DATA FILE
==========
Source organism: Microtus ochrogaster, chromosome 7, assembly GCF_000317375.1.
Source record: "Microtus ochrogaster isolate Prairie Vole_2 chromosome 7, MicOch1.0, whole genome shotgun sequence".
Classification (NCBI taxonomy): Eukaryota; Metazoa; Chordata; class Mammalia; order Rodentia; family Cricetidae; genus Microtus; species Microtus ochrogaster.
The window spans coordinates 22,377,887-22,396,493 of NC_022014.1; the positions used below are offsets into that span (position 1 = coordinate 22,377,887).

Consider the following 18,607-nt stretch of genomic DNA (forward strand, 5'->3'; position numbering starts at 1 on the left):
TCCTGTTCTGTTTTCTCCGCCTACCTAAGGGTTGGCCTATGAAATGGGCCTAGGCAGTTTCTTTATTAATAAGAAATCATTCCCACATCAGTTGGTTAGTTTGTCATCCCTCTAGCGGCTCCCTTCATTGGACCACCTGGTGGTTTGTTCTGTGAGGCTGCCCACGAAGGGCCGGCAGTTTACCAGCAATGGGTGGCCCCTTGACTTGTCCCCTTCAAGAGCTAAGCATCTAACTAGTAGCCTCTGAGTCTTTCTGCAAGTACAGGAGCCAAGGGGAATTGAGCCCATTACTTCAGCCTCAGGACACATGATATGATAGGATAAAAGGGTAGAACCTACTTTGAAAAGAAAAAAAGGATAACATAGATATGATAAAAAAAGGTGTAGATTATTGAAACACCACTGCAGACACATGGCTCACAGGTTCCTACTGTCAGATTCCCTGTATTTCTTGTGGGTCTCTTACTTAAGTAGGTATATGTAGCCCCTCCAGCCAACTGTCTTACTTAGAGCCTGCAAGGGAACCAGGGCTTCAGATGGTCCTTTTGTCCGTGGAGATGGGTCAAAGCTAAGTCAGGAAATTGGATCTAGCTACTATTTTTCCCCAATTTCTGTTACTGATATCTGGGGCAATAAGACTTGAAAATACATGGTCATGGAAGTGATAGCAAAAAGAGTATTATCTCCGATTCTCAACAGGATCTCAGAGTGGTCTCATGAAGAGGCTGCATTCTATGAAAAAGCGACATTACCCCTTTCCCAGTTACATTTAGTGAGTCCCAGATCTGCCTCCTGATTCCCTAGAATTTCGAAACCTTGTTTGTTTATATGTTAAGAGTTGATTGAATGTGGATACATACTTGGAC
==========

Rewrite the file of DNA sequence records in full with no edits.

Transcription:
Source organism: Microtus ochrogaster, chromosome 7, assembly GCF_000317375.1.
Source record: "Microtus ochrogaster isolate Prairie Vole_2 chromosome 7, MicOch1.0, whole genome shotgun sequence".
Classification (NCBI taxonomy): Eukaryota; Metazoa; Chordata; class Mammalia; order Rodentia; family Cricetidae; genus Microtus; species Microtus ochrogaster.
The window spans coordinates 22,377,887-22,396,493 of NC_022014.1; the positions used below are offsets into that span (position 1 = coordinate 22,377,887).

Consider the following 18,607-nt stretch of genomic DNA (forward strand, 5'->3'; position numbering starts at 1 on the left):
TCCTGTTCTGTTTTCTCCGCCTACCTAAGGGTTGGCCTATGAAATGGGCCTAGGCAGTTTCTTTATTAATAAGAAATCATTCCCACATCAGTTGGTTAGTTTGTCATCCCTCTAGCGGCTCCCTTCATTGGACCACCTGGTGGTTTGTTCTGTGAGGCTGCCCACGAAGGGCCGGCAGTTTACCAGCAATGGGTGGCCCCTTGACTTGTCCCCTTCAAGAGCTAAGCATCTAACTAGTAGCCTCTGAGTCTTTCTGCAAGTACAGGAGCCAAGGGGAATTGAGCCCATTACTTCAGCCTCAGGACACATGATATGATAGGATAAAAGGGTAGAACCTACTTTGAAAAGAAAAAAAGGATAACATAGATATGATAAAAAAAGGTGTAGATTATTGAAACACCACTGCAGACACATGGCTCACAGGTTCCTACTGTCAGATTCCCTGTATTTCTTGTGGGTCTCTTACTTAAGTAGGTATATGTAGCCCCTCCAGCCAACTGTCTTACTTAGAGCCTGCAAGGGAACCAGGGCTTCAGATGGTCCTTTTGTCCGTGGAGATGGGTCAAAGCTAAGTCAGGAAATTGGATCTAGCTACTATTTTTCCCCAATTTCTGTTACTGATATCTGGGGCAATAAGACTTGAAAATACATGGTCATGGAAGTGATAGCAAAAAGAGTATTATCTCCGATTCTCAACAGGATCTCAGAGTGGTCTCATGAAGAGGCTGCATTCTATGAAAAAGCGACATTACCCCTTTCCCAGTTACATTTAGTGAGTCCCAGATCTGCCTCCTGATTCCCTAGAATTTCGAAACCTTGTTTGTTTATATGTTAAGAGTTGATTGAATGTGGATACATACTTGGAC